MICHAEL BRENSON : The New York Times: Weekend: In Connecticut, a Conceptualist’s
Nonconceptual Collection: Friday August 9, 1991
Hartford, Aug. 6 – There is surely no other art collection of a contemporary artist even remotely like Sol LeWitt’s. This 63-year-old pioneer of Conceptual Art, whose open gridlike architectural-sculptures suggest anti-storage bins – that is to say, wall-less storage bins in which nothing can be stored – is in fact a great accumulator of all kinds of art, by all kinds of artists, from all over Europe and the United States.
The 160 works by around 100 artists in “Open Mind: The LeWitt Collection,” at the Wadsworth Atheneum, could have been assembled only by someone of immense generosity and restlessness, someone who has lived in constant movement and yet been so sure of himself that he had remained fundamentally in one place.
It is the collection of a Hartford-born artist whose mature work was composed by him and executed by others, and who therefore has a history of expressing himself – as he does in his collection – via other hands. Mt. LeWitt’s architectural-sculptures can be like coops in which birds can come and go, or like windows that will never darken or close. Few other major American artists after 1960 have a curiosity about art that so far transcends their own generation.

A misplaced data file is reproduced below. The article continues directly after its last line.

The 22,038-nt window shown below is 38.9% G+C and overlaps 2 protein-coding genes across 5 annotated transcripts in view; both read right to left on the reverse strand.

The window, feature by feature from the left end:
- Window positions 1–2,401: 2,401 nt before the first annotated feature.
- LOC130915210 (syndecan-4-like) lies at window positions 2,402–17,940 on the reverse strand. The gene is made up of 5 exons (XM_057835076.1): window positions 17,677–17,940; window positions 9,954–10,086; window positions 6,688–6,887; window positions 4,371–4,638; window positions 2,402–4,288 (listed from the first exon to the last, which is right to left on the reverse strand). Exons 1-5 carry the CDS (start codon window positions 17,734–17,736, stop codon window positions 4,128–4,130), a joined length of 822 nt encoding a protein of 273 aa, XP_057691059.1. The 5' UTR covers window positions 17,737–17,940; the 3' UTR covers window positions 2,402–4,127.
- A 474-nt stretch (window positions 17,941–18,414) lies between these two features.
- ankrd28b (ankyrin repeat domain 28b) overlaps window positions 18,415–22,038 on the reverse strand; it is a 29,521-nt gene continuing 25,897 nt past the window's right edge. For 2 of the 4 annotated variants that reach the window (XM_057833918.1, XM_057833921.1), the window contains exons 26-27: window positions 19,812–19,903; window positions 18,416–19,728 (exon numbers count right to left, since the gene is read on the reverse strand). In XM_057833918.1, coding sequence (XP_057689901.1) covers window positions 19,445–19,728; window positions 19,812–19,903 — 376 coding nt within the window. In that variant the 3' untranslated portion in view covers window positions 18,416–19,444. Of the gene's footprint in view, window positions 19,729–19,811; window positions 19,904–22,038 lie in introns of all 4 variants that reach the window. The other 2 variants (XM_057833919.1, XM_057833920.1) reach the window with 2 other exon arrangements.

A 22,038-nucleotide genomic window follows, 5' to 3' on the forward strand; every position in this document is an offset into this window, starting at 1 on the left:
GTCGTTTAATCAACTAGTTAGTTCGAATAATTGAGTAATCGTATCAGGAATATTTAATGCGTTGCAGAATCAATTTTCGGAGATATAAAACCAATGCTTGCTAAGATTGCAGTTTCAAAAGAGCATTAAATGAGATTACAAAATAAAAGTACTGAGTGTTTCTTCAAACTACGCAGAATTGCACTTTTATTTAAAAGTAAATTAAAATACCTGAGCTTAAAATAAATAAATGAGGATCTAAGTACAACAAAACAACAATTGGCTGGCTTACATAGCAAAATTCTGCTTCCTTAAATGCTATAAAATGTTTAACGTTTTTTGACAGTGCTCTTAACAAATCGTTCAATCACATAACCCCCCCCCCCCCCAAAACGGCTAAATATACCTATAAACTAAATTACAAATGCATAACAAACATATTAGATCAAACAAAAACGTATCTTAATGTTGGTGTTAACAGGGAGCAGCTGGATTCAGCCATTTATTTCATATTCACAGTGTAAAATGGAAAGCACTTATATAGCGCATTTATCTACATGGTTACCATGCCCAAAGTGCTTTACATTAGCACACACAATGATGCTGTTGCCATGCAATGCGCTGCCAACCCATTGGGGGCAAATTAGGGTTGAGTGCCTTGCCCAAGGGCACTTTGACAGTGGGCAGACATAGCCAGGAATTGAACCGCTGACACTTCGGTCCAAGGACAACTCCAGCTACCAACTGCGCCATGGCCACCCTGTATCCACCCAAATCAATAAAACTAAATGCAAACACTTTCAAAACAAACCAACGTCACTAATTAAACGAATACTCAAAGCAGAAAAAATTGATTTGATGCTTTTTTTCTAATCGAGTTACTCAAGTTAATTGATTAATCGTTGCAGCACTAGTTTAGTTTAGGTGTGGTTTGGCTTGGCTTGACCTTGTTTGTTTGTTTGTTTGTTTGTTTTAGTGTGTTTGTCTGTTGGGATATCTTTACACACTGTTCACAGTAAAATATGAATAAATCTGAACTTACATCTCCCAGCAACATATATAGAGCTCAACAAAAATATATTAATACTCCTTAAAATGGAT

This exhibition of Mr. LeWitt’s multifarious accumulations was selected and installed by Kimberly Davenport, an associate curator at the museum, which has been the primary repository for the collection since 1976. The exhibition is not exclusively Conceptual in focus. It includes many works that were not included in previous exhibitions of the collection. Brice Marden’s “Adriatic-Grids” from 1973, in which a tight grid in one etching loosens up and becomes more light-filled in the other, is one of them. Another is Fred Sandback's line installation – made from instructions on a certificate that is itself a work in the collection – of one yellow, one blue, and one black strand of yarn, suspended from the ceiling, that are b themselves enough to evoke vast space.
The exhibition includes representative works by Mr. LeWitt from throughout his career. It begins with two early paintings, perhaps from the 1950’s, in which the image of a generic running figure competes with the word “running,” or “run,” and also with the concept of running. It becomes hard to tell the runner from the run.